Welcome to the linguistic neighborhood: Defalcation after Bullock v. Bankchampaign, N.A.
by Stites & Harbison, PLLC
In a unanimous decision released on May 13, 2013, in Bullock v. Bankchampaign, 569 U.S. ___ (2013), the United States Supreme Court answered the question as to the legal definition of “defalcation” in the context of non-dischargeability in bankruptcy cases. The decision is largely one of statutory construction that traces the use of the term “defalcation” from its historical roots to present day usage. The result of the case creates important factors to consider when evaluating the pursuit of an exception to discharge action under 11 U.S.C. §523(a)(4) of the Bankruptcy Code.
The individual Debtor was a four time loser in the underlying litigation, having suffered a judgment in both state court and the Bankruptcy Court, which was then affirmed on appeal by both the District Court and the 11th Circuit Court of Appeals. Bullock was appointed by his father in 1978 as the trustee of a family trust for the benefit of himself and his four siblings. Over the course of years, Bullock borrowed money from the trust three times for various business ventures related to the family business. These loans were made at the behest of Bullock’s father or mother. Each loan was fully repaid to the trust with interest. Bullock, however, did benefit from at least two of the loans in that he became a part owner in both a mill and real property with his mother. His remaining four siblings did not obtain any interest to those assets. In what became an ugly family affair, Bullock’s brothers sued him for a breach of fiduciary duty in the state court of Illinois which ruled that although Bullock did not appear to have any “malicious motive,” he nonetheless was involved in “self-dealing.” Bullock was removed as trustee and the state court imposed a constructive trust against the assets acquired by Bullock through the trust loans. Bullock next sought refuge in the Bankruptcy Court by filing a Chapter 7. Bankruptcy did not turn out to be the safe haven that Bullock had hoped for as the Bankruptcy Court entered a non-dischargeable judgment against him that was subsequently twice affirmed on the road to the Supreme Court.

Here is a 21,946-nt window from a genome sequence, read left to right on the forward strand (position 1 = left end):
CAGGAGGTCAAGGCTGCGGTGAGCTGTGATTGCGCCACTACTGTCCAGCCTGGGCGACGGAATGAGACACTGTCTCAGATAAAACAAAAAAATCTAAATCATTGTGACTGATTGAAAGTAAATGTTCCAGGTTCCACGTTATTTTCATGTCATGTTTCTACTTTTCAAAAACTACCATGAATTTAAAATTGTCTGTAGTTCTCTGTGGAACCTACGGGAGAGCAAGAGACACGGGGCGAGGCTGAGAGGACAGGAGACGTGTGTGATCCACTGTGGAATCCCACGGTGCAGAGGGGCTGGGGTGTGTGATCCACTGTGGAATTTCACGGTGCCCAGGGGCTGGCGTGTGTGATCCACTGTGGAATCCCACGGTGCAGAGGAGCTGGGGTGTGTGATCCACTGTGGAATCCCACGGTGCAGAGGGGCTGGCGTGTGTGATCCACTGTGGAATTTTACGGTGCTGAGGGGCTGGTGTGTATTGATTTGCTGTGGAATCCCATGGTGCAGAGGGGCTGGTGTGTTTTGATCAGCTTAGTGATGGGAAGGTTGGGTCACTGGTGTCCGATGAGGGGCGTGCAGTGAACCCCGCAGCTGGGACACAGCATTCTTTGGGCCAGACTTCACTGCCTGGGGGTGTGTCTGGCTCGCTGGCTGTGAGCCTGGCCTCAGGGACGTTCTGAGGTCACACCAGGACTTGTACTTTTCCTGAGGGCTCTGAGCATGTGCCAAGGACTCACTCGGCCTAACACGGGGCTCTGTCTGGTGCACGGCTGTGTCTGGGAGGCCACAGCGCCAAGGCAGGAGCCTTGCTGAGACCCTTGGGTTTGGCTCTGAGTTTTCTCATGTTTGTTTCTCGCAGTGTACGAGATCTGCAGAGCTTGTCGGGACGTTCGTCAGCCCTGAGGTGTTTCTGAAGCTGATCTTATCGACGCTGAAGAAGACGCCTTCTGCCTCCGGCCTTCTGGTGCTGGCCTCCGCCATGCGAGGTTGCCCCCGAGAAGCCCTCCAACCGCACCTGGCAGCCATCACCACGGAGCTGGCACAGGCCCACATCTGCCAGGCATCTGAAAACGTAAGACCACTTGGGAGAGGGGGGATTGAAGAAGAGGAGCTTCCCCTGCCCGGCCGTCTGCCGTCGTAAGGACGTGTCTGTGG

In a rare unanimous decision authored by Justice Breyer, the Supreme Court reversed and remanded the case. In reaching its decision, the Court noted the wide disparity of definitions as to the meaning of defalcation, and set about the task of tracing the historical use of the term from as early as 1842 to the present. Prior usage of the term defalcation basically fell into two camps as to the trustee’s state of mind. One the one side, prior cases had held that defalcation may occur even when negligence or innocent mistake results in misappropriation. Meanwhile, other cases required a higher level of misconduct more consistent with fraud or embezzlement. The Court engaged in statutory construction to find that defalcation is the “linguistic neighbor” of fraud and larceny in its reading of §523(a)(4), and that consequently, some level of intent is required. Relying upon a decision from 1878 authored by Justice Harlan, the Supreme Court held that defalcation requires an “intentional wrong.” Neal v. Clark, 95 U.S. 704,709 (1878). That intentional wrong, however, includes reckless conduct where the fiduciary’s actions constitute a ‘“gross deviation from the standard of conduct that a law-abiding person would observe in the actor’s situation.’” Bullock, id., quoting, ALI, Model Penal Code §2.02(2), p. 226 (1985).
The result in Bullock dictates that care must be taken in evaluating whether a non-dischargeability action against a trustee or other fiduciary can be successfully maintained. It is remarkable that not only was the decision from a unanimous court, but also a reversal of all three courts below. Another item worth noting is that the Supreme Court made no analysis whatsoever of the res judicata effect of the prior state court judgment from Illinois. The solidarity of the Court in Bullock underscores the necessity of properly evaluating a potential non-dischargeability case. Where intentional wrongs can be demonstrated, the ability to pursue an exception to discharge is obvious. But, the Court’s holding that reckless conduct may also constitute defalcation opens a host of factual considerations and may include the necessity of providing expert testimony to establish the “standard of conduct” for a fiduciary as an element of proof at trial. Because of this heightened level of proof and the prospect that expert testimony may also be required to meet the burden of proof, a careful cost-benefit analysis is something the prudent practitioner and potential plaintiff must consider before making the decision to file suit to avoid a discharge.